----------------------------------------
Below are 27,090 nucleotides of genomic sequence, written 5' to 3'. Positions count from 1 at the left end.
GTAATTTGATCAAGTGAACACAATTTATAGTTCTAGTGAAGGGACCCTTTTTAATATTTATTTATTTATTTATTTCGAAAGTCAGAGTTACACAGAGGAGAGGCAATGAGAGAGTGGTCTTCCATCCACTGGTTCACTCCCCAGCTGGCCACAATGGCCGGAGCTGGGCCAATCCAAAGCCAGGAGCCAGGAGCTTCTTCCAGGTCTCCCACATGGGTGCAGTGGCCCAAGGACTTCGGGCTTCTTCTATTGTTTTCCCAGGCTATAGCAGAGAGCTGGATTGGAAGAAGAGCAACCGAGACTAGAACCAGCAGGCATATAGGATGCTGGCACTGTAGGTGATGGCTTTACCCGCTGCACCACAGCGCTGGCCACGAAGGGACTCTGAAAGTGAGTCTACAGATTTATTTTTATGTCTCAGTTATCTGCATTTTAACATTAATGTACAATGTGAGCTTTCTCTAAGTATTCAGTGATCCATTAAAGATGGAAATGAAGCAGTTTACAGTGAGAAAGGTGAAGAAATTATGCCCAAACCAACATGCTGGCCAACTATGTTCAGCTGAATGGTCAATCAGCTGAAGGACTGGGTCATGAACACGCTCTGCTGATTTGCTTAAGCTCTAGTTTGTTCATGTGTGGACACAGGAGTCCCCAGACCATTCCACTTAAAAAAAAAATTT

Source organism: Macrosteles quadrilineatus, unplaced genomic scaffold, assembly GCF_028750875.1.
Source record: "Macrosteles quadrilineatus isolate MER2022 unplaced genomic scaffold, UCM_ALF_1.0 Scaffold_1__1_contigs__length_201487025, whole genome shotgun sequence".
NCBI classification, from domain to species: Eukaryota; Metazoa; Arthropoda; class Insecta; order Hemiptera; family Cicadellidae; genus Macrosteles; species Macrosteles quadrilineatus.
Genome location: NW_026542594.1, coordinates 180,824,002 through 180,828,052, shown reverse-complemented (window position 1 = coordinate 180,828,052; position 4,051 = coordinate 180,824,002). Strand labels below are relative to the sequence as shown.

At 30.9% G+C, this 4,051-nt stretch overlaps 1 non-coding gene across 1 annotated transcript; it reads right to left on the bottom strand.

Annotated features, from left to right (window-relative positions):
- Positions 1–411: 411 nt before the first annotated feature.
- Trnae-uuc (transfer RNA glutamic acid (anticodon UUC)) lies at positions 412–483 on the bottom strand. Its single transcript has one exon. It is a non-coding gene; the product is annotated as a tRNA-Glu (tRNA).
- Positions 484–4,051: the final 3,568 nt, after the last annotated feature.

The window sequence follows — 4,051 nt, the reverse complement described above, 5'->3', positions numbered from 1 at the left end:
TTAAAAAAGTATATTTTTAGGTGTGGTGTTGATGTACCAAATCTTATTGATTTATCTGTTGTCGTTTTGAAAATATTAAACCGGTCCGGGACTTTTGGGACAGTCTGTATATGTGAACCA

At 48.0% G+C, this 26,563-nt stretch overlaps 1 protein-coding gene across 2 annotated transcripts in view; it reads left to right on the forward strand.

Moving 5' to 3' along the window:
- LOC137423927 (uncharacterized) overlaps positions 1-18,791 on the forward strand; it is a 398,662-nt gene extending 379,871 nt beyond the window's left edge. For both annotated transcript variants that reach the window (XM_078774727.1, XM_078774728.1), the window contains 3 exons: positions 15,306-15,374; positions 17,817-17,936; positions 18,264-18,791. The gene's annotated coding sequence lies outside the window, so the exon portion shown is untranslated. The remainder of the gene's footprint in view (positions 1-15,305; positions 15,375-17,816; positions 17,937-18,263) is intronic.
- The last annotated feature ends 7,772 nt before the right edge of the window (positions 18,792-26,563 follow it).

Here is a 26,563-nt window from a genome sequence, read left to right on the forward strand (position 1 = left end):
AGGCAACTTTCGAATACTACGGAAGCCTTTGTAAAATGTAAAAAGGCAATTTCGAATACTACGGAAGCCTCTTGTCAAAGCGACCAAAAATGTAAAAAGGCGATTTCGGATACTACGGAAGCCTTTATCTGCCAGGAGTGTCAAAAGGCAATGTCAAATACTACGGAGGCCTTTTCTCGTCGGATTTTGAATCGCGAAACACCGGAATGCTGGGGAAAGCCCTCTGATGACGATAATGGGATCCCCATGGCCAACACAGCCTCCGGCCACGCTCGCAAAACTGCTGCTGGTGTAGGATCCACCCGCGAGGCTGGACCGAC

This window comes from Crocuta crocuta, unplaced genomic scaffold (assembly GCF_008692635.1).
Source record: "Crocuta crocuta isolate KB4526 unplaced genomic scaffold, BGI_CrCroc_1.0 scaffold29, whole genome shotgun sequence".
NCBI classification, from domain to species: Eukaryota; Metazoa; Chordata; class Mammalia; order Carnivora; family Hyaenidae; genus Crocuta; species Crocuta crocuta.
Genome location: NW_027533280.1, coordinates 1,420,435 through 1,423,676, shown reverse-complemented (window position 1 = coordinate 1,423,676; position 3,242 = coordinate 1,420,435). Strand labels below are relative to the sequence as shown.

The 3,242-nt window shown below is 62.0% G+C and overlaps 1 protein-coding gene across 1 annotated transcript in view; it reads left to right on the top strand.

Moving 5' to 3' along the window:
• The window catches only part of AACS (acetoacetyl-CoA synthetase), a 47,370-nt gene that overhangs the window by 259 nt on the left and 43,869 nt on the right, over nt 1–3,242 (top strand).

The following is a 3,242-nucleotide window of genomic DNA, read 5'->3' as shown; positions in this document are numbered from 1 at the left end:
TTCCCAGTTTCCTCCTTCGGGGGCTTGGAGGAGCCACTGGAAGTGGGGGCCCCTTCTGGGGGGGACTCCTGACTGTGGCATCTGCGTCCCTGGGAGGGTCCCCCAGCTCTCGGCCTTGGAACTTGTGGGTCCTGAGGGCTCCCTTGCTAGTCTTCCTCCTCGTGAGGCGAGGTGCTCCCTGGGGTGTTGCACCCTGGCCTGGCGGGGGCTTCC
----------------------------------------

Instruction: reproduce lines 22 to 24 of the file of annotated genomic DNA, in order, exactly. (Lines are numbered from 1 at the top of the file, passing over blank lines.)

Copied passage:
NCBI classification, from domain to species: Eukaryota; Metazoa; Chordata; class Mammalia; order Carnivora; family Hyaenidae; genus Crocuta; species Crocuta crocuta.
Genome location: NW_027533280.1, coordinates 1,420,435 through 1,423,676, shown reverse-complemented (window position 1 = coordinate 1,423,676; position 3,242 = coordinate 1,420,435). Strand labels below are relative to the sequence as shown.

The 3,242-nt window shown below is 62.0% G+C and overlaps 1 protein-coding gene across 1 annotated transcript in view; it reads left to right on the top strand.